family of alpha shapes for a given set of points.
The class includes the underlying triangulation *Dt*
of the set, and associates to each k-face of this triangulation
an interval specifying
for which values of α the face belongs to the
alpha complex.

The class provides functions to set and get the current α-value, as well as an iterator that enumerates the α values where the alpha shape changes.

Also the class has a filtration member function that, given
an output iterator with *CGAL::object*
as value type, outputs the faces of the triangulation
according to the
order of apparition in the alpha complex when alpha increases.

Finally, it provides a function to determine
the smallest value α
such that the alpha shape satisfies the following two properties

(ii) all data points are either on the boundary or in the interior
of the regularized version of the alpha shape (no singular faces).

(i) The number of components is equal or less than a given number .

The current implementation is static, that is after its construction
points cannot be inserted or removed.

The current implementation of this class is dynamic, that is after its construction
points can be inserted or removed.

**Figure 42.2: **Classification of simplices, a 2D example.
**Left:** The 2D Delaunay triangulation of a set of points;
**Right:** Classification of simplices for a given alpha (the squared radius of the red circle).
*INTERIOR*, *REGULAR* and *SINGULAR* simplices are depicted in black, green and blue
respectively. *EXTERIOR* simplices are not depicted. The vertex *s* and the edge *tu* are *SINGULAR*
since all higher dimension simplices they are incident to are *EXTERIOR*.
The facet *pqr* is *EXTERIOR* because the squared radius of its circumscribed circle is larger
than alpha.

The classes provide also output iterators to get for a given alpha value
the vertices, edges, facets and cells of the different types
(*EXTERIOR*, *SINGULAR*, *REGULAR* or
*INTERIOR*).

We currently do not specify concepts for the underlying triangulation
type. Models that work for a familly alpha-shapes are the instantiations
of the classes *CGAL::Delaunay_triangulation_3* and
*CGAL::Periodic_3_Delaunay_triangulation_3* (see
example 42.5.5). A model that works for a fixed alpha-shape are the instantiations
of the class *CGAL::Delaunay_triangulation_3*.
A model that works for a weighted alpha-shape is
the class *CGAL::Regular_triangulation_3*. The triangulation needs a geometric traits class
and a triangulation data structure as template parameters.

For the class *CGAL::Alpha_shape_3<Dt>*, the requirements of
the traits class are described in the concepts *CGAL::AlphaShapeTraits_3*
in the non-weighted case and *CGAL::WeightedAlphaShapeTraits_3* in the weighted case.
The Cgal kernels are models in the non-weighted case, and
the class *CGAL::Regular_triangulation_euclidean_traits_3* is a model
in the weighted case.
The triangulation data structure of the triangulation
has to be a model of the concept *CGAL::TriangulationDataStructure_3*,
and it must be parameterized with vertex and cell classes, which are model of the concepts
*AlphaShapeVertex_3* and *AlphaShapeCell_3*.
The package provides by default the classes
*CGAL::Alpha_shape_vertex_base_3<Gt>* and
*CGAL::Alpha_shape_cell_base_3<Gt>*. When using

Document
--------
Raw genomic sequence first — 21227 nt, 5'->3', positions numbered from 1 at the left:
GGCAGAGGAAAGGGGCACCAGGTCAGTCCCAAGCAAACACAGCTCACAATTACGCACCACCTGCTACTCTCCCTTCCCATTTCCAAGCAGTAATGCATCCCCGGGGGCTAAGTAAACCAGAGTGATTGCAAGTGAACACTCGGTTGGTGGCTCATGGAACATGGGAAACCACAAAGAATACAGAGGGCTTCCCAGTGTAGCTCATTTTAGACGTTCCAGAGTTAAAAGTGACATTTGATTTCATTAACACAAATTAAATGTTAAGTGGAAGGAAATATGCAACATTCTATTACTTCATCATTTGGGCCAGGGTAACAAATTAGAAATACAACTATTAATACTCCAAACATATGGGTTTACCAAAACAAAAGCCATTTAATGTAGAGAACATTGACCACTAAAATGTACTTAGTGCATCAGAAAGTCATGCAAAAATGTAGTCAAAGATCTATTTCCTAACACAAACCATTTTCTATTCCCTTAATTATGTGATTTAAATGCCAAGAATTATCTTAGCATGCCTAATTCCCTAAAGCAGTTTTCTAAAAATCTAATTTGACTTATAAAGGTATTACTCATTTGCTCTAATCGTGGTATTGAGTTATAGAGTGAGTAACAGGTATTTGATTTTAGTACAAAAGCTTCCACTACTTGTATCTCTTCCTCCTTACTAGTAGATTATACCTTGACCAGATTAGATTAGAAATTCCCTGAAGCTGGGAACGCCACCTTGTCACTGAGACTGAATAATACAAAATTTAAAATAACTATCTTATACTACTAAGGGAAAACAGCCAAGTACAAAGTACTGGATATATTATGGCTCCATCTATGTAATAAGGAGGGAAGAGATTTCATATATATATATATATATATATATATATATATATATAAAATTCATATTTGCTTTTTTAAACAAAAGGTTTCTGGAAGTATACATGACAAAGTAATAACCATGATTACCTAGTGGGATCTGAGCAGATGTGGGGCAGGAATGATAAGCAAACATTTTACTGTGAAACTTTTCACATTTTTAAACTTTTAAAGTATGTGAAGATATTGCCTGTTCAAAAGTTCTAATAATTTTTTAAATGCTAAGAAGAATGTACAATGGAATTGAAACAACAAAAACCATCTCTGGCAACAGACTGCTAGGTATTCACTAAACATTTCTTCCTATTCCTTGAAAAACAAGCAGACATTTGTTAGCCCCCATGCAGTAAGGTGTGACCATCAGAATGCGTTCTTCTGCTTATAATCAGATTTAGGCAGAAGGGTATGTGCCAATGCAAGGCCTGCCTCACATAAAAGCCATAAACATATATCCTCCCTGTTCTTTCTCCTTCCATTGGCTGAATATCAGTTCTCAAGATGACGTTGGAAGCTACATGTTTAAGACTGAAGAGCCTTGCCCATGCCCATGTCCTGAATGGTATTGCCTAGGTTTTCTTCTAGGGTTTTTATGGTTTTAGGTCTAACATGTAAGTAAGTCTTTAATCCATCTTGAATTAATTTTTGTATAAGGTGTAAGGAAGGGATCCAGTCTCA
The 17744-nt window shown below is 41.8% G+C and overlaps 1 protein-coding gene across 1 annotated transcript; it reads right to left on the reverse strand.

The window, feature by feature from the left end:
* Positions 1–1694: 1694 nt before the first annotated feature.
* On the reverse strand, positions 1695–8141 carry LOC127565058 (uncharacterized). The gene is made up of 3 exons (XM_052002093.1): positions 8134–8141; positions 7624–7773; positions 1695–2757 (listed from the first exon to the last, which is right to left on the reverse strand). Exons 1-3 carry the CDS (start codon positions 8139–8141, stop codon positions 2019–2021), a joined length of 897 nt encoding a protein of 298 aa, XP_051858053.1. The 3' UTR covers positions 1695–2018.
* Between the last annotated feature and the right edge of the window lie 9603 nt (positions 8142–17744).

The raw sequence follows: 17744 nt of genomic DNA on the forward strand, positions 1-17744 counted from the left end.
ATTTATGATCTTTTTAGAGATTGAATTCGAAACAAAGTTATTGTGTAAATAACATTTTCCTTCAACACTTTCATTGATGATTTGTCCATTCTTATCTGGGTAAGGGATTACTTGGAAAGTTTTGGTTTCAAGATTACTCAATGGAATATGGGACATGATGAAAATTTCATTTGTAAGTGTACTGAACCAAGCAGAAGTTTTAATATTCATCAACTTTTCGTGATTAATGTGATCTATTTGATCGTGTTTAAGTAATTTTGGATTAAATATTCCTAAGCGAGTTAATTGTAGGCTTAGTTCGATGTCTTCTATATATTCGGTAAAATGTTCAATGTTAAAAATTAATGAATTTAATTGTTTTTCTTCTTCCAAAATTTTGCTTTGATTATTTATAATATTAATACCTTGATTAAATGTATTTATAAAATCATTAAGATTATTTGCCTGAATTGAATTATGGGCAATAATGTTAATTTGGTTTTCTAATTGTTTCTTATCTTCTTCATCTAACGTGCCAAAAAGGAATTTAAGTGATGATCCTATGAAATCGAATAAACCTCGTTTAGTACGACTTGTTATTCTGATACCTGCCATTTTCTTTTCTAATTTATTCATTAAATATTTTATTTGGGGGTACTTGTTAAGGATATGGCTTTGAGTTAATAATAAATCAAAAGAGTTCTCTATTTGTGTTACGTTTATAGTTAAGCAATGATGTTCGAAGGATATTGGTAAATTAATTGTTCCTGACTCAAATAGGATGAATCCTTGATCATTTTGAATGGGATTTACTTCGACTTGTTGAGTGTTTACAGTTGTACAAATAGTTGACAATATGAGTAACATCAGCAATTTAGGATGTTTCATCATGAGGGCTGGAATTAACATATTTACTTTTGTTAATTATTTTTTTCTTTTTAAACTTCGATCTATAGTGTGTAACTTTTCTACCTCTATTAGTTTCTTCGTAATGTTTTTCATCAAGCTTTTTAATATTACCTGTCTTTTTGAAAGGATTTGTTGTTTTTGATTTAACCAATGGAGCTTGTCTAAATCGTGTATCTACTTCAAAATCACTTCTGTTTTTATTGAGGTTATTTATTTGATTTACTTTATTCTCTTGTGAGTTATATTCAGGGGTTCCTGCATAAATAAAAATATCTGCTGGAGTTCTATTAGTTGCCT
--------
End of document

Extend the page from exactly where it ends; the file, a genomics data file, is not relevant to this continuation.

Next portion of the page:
*CGAL::Periodic_3_Delaunay_triangulation_3* as underlying
triangulation the vertex and cell classes need to be models to both
*AlphaShapeVertex_3* and
*Periodic_3TriangulationDSVertexBase_3* as well as
*AlphaShapeCell_3* and *Periodic_3TriangulationDSCellBase_3*
(see example 42.5.5).

For the class *CGAL::Fixed_alpha_shape_3<Dt>*, the requirements of
the traits class are described in the concepts *CGAL::FixedAlphaShapeTraits_3*
in the non-weighted case and *CGAL::FixedWeightedAlphaShapeTraits_3* in the weighted case.
The Cgal kernels are models in the non-weighted case, and
the class *CGAL::Regular_triangulation_euclidean_traits_3* is a model
in the weighted case.
The triangulation data structure of the triangulation
has to be a model of the concept *CGAL::TriangulationDataStructure_3*,
and it must be parameterized with vertex and cell classes, which are model of the concepts
*FixedAlphaShapeVertex_3* and *FixedAlphaShapeCell_3*.
The package provides models *CGAL::Fixed_alpha_shape_vertex_base_3<Gt>*
and *CGAL::Fixed_alpha_shape_cell_base_3<Gt>*, respectively.

The class *CGAL::Alpha_shape_3<Dt>* represents the whole family
of alpha shapes for a given set of points while the class *CGAL::Fixed_alpha_shape_3<Dt>*
represents only one alpha shape (for a fixed alpha). When using the same kernel,
*CGAL::Fixed_alpha_shape_3<Dt>* being a lighter version, it is naturally much more efficient
when the alpha-shape is needed for a single given value of alpha.
In addition note that the class *CGAL::Alpha_shape_3<Dt>*
requires constructions (squared radius of simplices) while the
class *CGAL::Fixed_alpha_shape_3<Dt>* uses only predicates.
This implies that a certified construction of one (several)
alpha-shape, using the *CGAL::Alpha_shape_3<Dt>* requires a kernel
with exact predicates and exact constructions while using a kernel
with exact predicates is sufficient for the class *CGAL::Fixed_alpha_shape_3<Dt>*.
This makes the class *CGAL::Fixed_alpha_shape_3<Dt>* even more efficient in this setting.
In addition, note that the *Fixed* version is the only of the
two that supports incremental insertion and removal of points.

We give the time spent while computing the alpha shape of a protein (considered
as a set of weighted points) featuring 4251 atoms (using *gcc 4.3* under Linux with *-O3*
and *-DNDEBUG* flags, on a 2.27GHz Intel(R) Xeon(R) E5520 CPU):